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Tuesday, 12 February 2013

Big pies and big trolleys

I had a server called Rosie; a huge box, 5U in size. Originally Rosie had 12 80gb parallel ATA drives; that was back when 80 gb was as big as it got. I could get 12 drives by having four off the motherboard, and two additional ATA controller cards that handled four each. So Rosie was my first one terabyte box. Rosie was one of those big heavy servers, like the one that put my back out.

Rosie has been recycled long since; the 5U server case is now holding 14 two-terabyte drives (two off the motherboard, and four on each of three additional SATA controller cards. But something went wrong with my record-keeping, and my records showed Rosie as still doing the job it was doing before. When I noticed this, I thought, I need to replace Rosie, and what better to replace a huge computer like that, than a Raspberry Pi with one drive. And that's what I've done, and I'm currently loading it up with data.

I tried connecting six 2tb drives to a Pi; that worked fine. So, naturally, I tried twelve. I didn't get that to work, but I haven't given up. It nearly works, it's just that the power to the Pi gets a bit iffy. I'm doing nine, and that's working. I have them in banks of three, each three in a bracket with a fan, to keep the drives cool. The whole thing pulls 400 ma, that's 100 watts. Most of that, of course, is for the drives.

The main limitation in doing this, is going to be the rate at which I/O can happen through the USB port. But if I don't try to take much data at once from those 18 tb of drives, it should be OK, and the use I have in mind, is for storing a huge amount of data, which is accesses lightly.

I also tried a new web server. For 16 years now I've been using Apache, and I'm used to its funny little ways. But on a Pi, it uses 12mb of memory even when it isn't doing anything, and one thing I'm always thinking about on a Pi, is economy of memory, because it only has 512mb and you can't give it more. So I had a look at lighttpd, which bills itself as a lightweight web server, and I can tell you, yes it is. The memory footprint is only 1mb when it isn't doing much. And setting it up is very easy. You do "apt-get install lighttpd" and then you edit one file to tell it where the public access files are. I don't think I'll use it for any heavy duty stuff, but all of my servers run a web server, for internal diagnostics.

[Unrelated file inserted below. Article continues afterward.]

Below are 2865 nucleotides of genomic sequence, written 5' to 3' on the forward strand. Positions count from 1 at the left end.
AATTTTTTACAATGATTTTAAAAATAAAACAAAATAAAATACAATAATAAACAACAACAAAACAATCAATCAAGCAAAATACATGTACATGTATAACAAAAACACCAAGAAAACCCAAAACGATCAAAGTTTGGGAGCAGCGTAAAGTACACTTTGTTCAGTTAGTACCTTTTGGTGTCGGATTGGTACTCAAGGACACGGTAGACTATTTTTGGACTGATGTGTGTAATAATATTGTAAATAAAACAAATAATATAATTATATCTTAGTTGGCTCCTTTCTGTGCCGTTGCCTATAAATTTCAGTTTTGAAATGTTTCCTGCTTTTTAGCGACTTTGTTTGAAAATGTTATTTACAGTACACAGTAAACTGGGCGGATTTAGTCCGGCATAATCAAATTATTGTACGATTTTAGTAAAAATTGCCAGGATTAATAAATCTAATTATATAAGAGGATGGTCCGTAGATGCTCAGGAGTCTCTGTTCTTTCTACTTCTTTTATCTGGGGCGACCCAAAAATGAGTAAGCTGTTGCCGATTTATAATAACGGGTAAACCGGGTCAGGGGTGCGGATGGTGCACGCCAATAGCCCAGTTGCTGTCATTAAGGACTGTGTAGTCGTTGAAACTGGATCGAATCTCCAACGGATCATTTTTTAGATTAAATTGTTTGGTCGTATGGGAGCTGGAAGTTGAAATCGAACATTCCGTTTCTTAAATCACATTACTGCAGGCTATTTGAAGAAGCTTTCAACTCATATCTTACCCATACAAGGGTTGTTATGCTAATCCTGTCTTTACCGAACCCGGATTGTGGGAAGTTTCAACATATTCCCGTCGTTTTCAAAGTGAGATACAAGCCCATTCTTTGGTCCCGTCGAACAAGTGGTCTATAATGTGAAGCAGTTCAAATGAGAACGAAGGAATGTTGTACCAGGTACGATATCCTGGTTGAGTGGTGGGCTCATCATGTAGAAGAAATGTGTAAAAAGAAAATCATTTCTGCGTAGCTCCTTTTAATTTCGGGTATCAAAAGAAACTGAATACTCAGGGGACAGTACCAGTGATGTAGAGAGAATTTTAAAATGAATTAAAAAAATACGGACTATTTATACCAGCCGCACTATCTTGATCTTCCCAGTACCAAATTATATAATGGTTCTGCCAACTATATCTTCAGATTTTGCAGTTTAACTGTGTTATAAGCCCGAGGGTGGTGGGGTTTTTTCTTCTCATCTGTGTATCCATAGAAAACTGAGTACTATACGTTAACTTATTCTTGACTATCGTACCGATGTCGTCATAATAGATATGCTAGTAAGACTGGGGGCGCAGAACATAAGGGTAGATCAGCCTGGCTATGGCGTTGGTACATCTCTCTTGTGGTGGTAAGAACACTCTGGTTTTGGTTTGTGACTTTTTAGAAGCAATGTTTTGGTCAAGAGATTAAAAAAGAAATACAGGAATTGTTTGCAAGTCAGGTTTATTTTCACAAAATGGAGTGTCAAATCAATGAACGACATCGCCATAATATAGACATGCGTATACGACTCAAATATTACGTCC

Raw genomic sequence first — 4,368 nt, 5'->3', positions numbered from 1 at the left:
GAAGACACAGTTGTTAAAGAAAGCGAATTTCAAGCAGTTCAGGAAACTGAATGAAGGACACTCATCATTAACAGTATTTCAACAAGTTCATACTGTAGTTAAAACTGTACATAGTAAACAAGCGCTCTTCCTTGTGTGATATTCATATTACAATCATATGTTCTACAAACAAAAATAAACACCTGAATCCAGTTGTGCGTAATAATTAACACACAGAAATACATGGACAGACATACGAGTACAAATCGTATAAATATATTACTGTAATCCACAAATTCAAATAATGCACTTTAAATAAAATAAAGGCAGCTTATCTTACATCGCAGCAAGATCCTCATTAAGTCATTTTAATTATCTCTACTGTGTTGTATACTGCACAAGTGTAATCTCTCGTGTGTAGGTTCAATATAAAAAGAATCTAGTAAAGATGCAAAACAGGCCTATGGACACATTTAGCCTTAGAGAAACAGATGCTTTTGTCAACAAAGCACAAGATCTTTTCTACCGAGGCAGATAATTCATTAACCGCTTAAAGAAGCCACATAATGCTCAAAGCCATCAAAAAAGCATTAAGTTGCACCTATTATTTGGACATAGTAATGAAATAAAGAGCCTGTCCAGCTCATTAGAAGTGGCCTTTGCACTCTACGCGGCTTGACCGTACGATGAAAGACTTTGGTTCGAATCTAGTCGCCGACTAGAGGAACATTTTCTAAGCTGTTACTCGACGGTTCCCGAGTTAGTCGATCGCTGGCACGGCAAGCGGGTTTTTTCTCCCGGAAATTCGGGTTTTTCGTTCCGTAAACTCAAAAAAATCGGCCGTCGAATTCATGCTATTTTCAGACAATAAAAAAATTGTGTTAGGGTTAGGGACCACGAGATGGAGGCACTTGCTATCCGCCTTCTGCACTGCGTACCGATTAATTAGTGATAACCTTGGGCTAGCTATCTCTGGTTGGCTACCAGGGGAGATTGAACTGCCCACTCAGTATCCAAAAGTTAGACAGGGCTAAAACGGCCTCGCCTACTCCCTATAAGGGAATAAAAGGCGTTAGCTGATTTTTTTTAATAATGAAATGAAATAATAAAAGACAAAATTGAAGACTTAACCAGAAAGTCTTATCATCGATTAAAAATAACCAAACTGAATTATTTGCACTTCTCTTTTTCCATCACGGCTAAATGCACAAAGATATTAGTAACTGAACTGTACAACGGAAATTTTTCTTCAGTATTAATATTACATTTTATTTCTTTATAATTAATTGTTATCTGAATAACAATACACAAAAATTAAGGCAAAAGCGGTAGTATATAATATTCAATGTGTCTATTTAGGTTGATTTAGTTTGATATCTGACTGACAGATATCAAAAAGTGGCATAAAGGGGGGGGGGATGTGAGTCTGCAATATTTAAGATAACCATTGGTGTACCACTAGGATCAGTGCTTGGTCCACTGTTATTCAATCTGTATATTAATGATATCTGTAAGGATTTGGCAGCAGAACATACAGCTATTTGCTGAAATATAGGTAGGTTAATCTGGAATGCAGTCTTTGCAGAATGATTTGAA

What happens, is each server runs an internal diagnostic once per minute. It checks that it's running properly, looks at loading, and so on. It puts all this information into a little file, and that file can be accessed using a web browser. One of my servers, once per minute, goes round all the other servers accessing this file. If it can't access the file, or if the file is warning about an error, then it sends me an email. So, pretty much all my servers are running a web server, but all that's used for, is this diagnostic file. So a lightweight web server is just what they need.

On the trolley; I got an email from the vendor to tell me that the 150kg model that I'd ordered was out of stock (this is despite their Ebay page saying that they had more than ten available). Would I like to wait a month (no) or pay an extra £22 for the 300 kb model? So I looked it up, and that looks like a great bargain. So I've ponied up the extra cabbage, and it should arrive later this week.

My back has pretty much recovered from whatever I did to it. But I've learned a lesson - heavy servers need to be handled in such a way that I don't put my back out.


Update ...